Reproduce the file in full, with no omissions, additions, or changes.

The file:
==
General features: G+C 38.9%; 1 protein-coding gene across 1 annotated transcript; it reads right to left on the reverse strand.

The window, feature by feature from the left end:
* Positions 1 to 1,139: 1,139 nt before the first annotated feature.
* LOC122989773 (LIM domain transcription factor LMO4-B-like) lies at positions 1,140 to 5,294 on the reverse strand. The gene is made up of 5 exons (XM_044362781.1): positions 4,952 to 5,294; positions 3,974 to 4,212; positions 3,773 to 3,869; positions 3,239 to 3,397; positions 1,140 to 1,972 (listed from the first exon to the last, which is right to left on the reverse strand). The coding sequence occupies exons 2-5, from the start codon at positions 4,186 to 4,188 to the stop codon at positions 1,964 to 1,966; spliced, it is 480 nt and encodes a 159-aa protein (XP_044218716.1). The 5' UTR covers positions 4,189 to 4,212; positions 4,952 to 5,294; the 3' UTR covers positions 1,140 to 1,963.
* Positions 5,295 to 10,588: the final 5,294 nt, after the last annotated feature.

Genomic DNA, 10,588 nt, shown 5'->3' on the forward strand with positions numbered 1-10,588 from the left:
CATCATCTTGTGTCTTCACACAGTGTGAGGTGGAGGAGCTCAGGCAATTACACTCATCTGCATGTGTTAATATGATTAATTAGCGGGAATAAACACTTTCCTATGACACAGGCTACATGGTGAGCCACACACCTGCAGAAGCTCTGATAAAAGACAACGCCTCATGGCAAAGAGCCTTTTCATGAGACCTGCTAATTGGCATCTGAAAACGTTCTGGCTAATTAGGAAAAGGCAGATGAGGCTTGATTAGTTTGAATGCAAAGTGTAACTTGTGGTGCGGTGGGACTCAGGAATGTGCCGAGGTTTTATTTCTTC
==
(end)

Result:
General features: G+C 38.9%; 1 protein-coding gene across 1 annotated transcript; it reads right to left on the reverse strand.

The window, feature by feature from the left end:
* Positions 1 to 1,139: 1,139 nt before the first annotated feature.
* LOC122989773 (LIM domain transcription factor LMO4-B-like) lies at positions 1,140 to 5,294 on the reverse strand. The gene is made up of 5 exons (XM_044362781.1): positions 4,952 to 5,294; positions 3,974 to 4,212; positions 3,773 to 3,869; positions 3,239 to 3,397; positions 1,140 to 1,972 (listed from the first exon to the last, which is right to left on the reverse strand). The coding sequence occupies exons 2-5, from the start codon at positions 4,186 to 4,188 to the stop codon at positions 1,964 to 1,966; spliced, it is 480 nt and encodes a 159-aa protein (XP_044218716.1). The 5' UTR covers positions 4,189 to 4,212; positions 4,952 to 5,294; the 3' UTR covers positions 1,140 to 1,963.
* Positions 5,295 to 10,588: the final 5,294 nt, after the last annotated feature.

Genomic DNA, 10,588 nt, shown 5'->3' on the forward strand with positions numbered 1-10,588 from the left:
CATCATCTTGTGTCTTCACACAGTGTGAGGTGGAGGAGCTCAGGCAATTACACTCATCTGCATGTGTTAATATGATTAATTAGCGGGAATAAACACTTTCCTATGACACAGGCTACATGGTGAGCCACACACCTGCAGAAGCTCTGATAAAAGACAACGCCTCATGGCAAAGAGCCTTTTCATGAGACCTGCTAATTGGCATCTGAAAACGTTCTGGCTAATTAGGAAAAGGCAGATGAGGCTTGATTAGTTTGAATGCAAAGTGTAACTTGTGGTGCGGTGGGACTCAGGAATGTGCCGAGGTTTTATTTCTTC